Product import mix comprised mostly of diesel oil at 36.4 percent, unleaded gasoline at 19.4 percent, fuel oil at 13.0 percent, LPG at 12.4 percent, naphtha at 8.6 percent, kerosene/avturbo at 7.6 percent, naphtha at 8.6 percent, condensate at 2.1 percent and other products at 0.5 percent share in the total product mix.

Total gasoline import reached 46.1 percent of gasoline demand while diesel oil import was 48.3 percent of diesel demand. LPG import on the other hand, was 65.3 percent of LPG demand. Total product import was 54.4 percent of the total products demand.

The oil majors’ import share in the total demand was 13.8 percent while the other players’ import share was at 40.6 percent. As for the refiners, their import share in the total demand was 7.5 percent, while 40.6 percent was attributed to direct importers.


Meanwhile, a total of 1,954.0 MB ethanol was imported for fuel use in 2015, which dropped by 11.7 percent from 2,213.5 MB of 2014.  Republic Act No. 9367 of 2007 mandated that all gasoline to be sold in the country should be E-10 (gasoline with 10% bioethanol content).

Crude Run and Refinery Production

The country’s current maximum working crude distillation capacity is 285 thousand barrels per stream day (MBSD).

Total crude processed as of YTD December 2015 rose by 26.2 percent from 61,372 MB of YTD December 2014 to 77,478 MB. The increment was due to lower refinery utilization last year which was only at 59.0 percent because of extended emergency/ maintenance shutdown of the refineries during that time as compared to YTD December 2015 of 74.4 percent. 

Consequently, local petroleum refinery production output also went up by 27.7 percent from 59,301 MB to 75,751 MB.  YTD December 2015 average refining output was at 207.5 MB per day.

Volume wise, refinery output of diesel oil grew by 31.0 percent vis-à-vis 2014 level. Unleaded gasoline and kerosene/avturbo also increased by 54.3 and 19.1 percent, respectively.  LPG production was also up by 54.4 percent.

As for fuel oil, a decrease of 44.3 percent was recorded since one of the local refiners ceased to produce fuel oil as finished products as cited previously but used the same as raw materials for their other downstream processing units.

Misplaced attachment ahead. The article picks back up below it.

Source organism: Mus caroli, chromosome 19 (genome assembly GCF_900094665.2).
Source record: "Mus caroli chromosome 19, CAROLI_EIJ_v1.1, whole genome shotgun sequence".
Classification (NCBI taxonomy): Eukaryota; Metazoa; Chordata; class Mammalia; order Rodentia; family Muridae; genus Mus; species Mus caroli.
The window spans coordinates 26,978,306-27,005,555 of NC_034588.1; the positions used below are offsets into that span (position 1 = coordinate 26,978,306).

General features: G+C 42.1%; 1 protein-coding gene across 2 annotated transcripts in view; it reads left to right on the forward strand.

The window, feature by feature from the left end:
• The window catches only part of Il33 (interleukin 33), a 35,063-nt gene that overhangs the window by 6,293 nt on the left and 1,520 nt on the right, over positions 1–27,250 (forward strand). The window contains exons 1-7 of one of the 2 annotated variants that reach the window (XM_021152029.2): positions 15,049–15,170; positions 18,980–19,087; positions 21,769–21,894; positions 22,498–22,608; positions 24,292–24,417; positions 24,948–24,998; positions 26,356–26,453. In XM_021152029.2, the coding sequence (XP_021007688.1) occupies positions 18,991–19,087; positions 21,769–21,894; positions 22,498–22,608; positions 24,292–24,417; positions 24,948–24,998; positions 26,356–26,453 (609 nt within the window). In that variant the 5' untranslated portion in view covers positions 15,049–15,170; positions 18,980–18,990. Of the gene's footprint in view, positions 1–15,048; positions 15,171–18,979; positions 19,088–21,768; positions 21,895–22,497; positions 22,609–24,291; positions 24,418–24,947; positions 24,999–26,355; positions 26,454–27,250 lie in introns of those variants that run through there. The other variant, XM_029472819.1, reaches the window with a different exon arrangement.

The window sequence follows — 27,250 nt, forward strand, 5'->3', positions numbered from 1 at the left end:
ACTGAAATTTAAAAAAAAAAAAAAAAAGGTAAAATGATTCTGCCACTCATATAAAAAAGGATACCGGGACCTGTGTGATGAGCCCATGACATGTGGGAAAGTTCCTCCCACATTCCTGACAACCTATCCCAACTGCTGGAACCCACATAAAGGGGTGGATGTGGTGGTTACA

Diesel oil continued to dominate the production mix with a share of 38.2 percent, followed by gasoline and kerosene/avturbo with 22.6 and 10.1 percent share, respectively. Next was fuel oil and LPG with shares of 8.4 and 7.0 percent, respectively Fig. 2).                                     

Figure 2 FY 2015 Production/Demand Mix


Petroleum Product Demand

YTD December 2015 total demand of finished petroleum products grew by 15.0 percent to 143,226 MB from 124,503 MB of YTD December 2014. This can be translated to an average daily requirement of 392.4 MB compared with last year’s level of 341.1 MB.  The growth in the country’s total oil demand was attributed to the entry of additional new players, mostly direct importers and end users plus the increase in utilization of registered end-users (e.g. naphtha of JG Summit and condensate products of First Gas Power). 

Compared with FY 2014 figures, gasoline demand posted an increase of 14.8 percent while diesel oil demand rose by 11.5 percent. LPG and kerosene/avturbo also grew by 13.5 and 4.3 percent, respectively.  As cited above, naphtha and condensate demand posted large increases in volume vis-à-vis last year (176.6 percent for naphtha and 509.4 percent for condensate). Fuel oil demand also grew by 9.0 percent.